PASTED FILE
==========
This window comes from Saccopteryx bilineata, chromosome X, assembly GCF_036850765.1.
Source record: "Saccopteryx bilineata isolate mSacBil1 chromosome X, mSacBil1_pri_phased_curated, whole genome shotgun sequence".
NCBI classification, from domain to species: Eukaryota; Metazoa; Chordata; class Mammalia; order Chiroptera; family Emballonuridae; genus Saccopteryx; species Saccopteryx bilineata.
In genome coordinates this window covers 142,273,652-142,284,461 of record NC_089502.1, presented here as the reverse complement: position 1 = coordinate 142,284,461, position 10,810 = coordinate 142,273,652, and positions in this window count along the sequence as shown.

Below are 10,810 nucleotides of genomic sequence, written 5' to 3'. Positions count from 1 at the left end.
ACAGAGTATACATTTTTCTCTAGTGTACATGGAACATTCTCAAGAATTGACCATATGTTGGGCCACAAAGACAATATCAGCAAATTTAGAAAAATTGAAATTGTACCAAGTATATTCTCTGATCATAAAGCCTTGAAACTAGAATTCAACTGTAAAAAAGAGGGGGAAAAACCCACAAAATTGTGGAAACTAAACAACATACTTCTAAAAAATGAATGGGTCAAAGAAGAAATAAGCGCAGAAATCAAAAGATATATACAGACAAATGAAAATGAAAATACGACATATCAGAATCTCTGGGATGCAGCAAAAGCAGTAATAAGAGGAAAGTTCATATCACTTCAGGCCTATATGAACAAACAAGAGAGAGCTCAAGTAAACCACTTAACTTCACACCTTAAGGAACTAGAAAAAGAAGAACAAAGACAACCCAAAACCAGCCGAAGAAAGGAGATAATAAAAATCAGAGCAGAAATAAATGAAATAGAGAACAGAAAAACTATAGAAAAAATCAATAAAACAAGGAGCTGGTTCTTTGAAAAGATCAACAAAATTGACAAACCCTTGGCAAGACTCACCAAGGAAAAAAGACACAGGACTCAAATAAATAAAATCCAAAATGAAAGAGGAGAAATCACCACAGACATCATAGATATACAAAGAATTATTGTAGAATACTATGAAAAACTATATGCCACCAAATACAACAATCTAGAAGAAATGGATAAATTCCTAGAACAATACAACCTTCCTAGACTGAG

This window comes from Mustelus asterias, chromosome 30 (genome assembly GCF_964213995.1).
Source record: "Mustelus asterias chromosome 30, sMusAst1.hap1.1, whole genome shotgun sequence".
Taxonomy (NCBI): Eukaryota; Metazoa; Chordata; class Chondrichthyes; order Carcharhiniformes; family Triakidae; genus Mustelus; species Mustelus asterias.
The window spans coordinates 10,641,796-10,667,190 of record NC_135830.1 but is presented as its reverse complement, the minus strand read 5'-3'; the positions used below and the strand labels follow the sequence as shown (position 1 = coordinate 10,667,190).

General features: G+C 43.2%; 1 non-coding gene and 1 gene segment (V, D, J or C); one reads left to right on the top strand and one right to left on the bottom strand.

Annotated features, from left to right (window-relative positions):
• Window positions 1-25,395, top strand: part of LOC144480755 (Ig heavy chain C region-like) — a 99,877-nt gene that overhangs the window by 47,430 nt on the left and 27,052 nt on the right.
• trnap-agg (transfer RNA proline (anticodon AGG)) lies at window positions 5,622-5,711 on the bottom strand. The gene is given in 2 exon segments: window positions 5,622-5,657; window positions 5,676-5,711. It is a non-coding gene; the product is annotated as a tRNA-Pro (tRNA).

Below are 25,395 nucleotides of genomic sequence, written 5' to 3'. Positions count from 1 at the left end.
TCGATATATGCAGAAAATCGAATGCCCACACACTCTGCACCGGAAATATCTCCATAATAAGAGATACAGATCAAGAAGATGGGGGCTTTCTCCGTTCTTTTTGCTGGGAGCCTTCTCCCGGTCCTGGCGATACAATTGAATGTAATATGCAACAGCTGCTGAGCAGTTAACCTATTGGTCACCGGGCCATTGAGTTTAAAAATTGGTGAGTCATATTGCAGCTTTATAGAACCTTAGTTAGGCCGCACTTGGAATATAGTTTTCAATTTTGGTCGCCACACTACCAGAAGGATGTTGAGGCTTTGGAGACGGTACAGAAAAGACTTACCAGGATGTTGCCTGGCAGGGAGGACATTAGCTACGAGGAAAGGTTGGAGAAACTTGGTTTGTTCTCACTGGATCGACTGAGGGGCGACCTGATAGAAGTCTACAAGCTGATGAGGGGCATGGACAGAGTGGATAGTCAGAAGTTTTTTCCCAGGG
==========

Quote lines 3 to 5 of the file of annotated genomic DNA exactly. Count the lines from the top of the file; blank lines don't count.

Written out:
NCBI classification, from domain to species: Eukaryota; Metazoa; Chordata; class Mammalia; order Chiroptera; family Emballonuridae; genus Saccopteryx; species Saccopteryx bilineata.
In genome coordinates this window covers 142,273,652-142,284,461 of record NC_089502.1, presented here as the reverse complement: position 1 = coordinate 142,284,461, position 10,810 = coordinate 142,273,652, and positions in this window count along the sequence as shown.

Below are 10,810 nucleotides of genomic sequence, written 5' to 3'. Positions count from 1 at the left end.